The U.S. State Department revoked more than 1,000 visas of Chinese nationals after a May 29 order by President Donald Trump to block Chinese nationals with ties to China’s military from entering the U.S.
The State Department began implementing Trump’s presidential proclamation on Monday, June 1, three days after it was announced. A State Department spokeswoman described the actions to restrict visas in a statement reported by Reuters.
“As of September 8, 2020, the Department has revoked more than 1,000 visas of [People’s Republic of China] nationals who were found to be subject to Presidential Proclamation 10043 and therefore ineligible for a visa,” the State Department spokeswoman told Reuters. The spokeswoman did not provide specifics of the “ineligible” criteria of those whose visas were revoked.
Dozens more Chinese students enrolled in U.S. universities reportedly received emails from the U.S. Embassy in Beijing and U.S. consulates in China notifying them that their visas had been canceled.
An estimated 360,000 Chinese nationals attend U.S. schools, generating an estimated $14 billion in economic activity from tuition and other associated fees. According to Reuters, U.S. officials have said the new visa actions affect only a small portion of those Chinese students.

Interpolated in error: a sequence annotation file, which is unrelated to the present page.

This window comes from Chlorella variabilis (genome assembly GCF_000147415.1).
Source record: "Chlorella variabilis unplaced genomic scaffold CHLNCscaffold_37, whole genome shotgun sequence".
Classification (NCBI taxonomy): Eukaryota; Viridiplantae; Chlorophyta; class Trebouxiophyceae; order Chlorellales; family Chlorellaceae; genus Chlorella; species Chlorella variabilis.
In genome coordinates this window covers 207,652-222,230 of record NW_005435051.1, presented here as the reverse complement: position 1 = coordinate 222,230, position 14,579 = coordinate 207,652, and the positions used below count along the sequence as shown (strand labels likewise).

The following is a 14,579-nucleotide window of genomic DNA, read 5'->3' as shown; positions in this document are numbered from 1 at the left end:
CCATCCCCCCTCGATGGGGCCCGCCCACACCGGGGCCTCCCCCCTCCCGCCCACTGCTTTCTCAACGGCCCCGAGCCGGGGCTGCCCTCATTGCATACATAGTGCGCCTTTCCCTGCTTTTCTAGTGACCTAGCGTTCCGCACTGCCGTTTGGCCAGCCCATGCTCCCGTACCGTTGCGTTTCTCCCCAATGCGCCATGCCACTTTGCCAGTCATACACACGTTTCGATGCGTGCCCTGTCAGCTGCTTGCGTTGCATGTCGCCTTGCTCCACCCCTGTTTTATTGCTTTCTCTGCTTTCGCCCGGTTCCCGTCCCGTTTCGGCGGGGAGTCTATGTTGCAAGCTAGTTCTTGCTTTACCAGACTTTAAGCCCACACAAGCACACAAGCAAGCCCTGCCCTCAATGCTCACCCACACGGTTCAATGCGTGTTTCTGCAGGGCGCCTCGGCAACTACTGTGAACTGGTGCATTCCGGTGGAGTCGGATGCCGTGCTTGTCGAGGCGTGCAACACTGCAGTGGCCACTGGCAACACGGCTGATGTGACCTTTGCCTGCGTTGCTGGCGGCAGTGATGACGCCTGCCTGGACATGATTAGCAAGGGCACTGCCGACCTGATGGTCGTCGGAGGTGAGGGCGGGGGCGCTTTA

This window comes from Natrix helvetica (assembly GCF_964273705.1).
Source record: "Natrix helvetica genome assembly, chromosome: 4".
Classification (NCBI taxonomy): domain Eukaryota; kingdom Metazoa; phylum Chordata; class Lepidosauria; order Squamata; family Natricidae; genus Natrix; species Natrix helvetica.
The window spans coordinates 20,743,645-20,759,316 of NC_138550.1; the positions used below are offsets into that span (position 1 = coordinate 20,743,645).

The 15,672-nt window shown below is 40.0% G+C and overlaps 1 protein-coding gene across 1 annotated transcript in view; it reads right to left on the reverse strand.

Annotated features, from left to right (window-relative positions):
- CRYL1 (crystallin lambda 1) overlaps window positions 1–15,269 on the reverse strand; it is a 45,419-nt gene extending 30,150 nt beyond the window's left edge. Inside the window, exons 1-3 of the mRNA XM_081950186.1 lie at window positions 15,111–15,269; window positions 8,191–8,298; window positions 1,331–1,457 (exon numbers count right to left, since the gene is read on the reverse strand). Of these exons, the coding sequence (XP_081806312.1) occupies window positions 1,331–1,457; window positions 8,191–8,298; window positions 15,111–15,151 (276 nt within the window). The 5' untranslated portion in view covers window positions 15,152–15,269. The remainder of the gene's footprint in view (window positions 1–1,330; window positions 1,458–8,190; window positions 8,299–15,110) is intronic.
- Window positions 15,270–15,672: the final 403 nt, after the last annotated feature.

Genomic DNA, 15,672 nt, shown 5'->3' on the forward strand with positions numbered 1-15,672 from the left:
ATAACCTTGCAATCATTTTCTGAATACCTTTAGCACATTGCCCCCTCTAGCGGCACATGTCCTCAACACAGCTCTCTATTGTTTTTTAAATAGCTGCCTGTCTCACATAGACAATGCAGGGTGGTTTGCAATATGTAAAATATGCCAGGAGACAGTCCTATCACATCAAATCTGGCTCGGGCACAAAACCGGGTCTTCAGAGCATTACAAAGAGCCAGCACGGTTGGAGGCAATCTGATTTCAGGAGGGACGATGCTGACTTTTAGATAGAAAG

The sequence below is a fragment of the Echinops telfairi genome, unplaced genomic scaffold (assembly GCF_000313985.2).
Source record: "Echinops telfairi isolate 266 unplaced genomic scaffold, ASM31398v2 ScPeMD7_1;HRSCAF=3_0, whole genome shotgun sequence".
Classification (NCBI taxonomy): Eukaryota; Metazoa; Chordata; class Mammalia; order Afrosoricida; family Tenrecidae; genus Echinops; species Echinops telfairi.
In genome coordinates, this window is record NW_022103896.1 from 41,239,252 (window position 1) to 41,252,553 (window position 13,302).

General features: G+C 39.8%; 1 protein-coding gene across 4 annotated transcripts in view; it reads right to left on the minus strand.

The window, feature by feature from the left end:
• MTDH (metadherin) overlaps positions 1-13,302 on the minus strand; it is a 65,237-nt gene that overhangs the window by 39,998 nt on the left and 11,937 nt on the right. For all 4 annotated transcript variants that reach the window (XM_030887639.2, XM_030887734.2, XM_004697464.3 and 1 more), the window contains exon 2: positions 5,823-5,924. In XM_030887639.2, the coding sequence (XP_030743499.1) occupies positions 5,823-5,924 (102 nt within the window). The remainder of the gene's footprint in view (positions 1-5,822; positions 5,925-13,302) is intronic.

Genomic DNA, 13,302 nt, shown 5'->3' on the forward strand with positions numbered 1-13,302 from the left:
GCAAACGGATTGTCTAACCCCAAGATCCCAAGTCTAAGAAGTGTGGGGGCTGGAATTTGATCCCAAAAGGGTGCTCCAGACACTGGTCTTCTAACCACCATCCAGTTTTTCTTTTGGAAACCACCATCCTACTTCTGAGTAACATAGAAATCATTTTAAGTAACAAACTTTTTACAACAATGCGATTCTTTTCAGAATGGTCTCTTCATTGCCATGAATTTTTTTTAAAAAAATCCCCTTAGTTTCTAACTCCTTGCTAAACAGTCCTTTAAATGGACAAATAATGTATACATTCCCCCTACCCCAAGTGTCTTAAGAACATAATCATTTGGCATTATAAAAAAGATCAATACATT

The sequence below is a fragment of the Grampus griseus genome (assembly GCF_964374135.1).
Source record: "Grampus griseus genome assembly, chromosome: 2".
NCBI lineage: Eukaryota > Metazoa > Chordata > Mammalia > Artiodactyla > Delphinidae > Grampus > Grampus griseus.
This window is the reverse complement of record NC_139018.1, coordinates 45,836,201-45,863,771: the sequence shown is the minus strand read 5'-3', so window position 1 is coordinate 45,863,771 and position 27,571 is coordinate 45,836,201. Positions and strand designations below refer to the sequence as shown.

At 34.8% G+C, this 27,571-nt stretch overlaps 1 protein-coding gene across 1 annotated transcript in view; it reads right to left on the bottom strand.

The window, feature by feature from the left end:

The State Department spokeswoman said, “We continue to welcome legitimate students and scholars from China who do not further the Chinese Communist Party’s goals of military dominance.”
Trump’s proclamation describes a “military-civil fusion strategy” describing efforts of the People’s Republic of China (PRC) to acquire foreign technologies to advance its own military, the People’s Liberation Army (PLA).
The proclamation states anyone “who either receives funding from or who currently is employed by, studies at, or conducts research at or on behalf of, or has been employed by, studied at, or conducted research at or on behalf of, an entity in the PRC that implements or supports the PRC’s ‘military-civil fusion strategy'” will be barred from entry into the U.S.
The proclamation makes exceptions for lawful permanent residents of the U.S., spouses of U.S. citizens or lawful permanent residents, non-citizens serving in the U.S. armed forces, and those not serving in a field that could be of interest to the PRC “military-civil fusion strategy.” The proclamation also provides an exemption for U.N. accredited diplomats and members of the press traveling within the U.S. and adds a carve-out for the Secretary of State, the Secretary of Homeland Security, or their respective designees to exempts otherwise banned travelers whose entry would serve the national interest.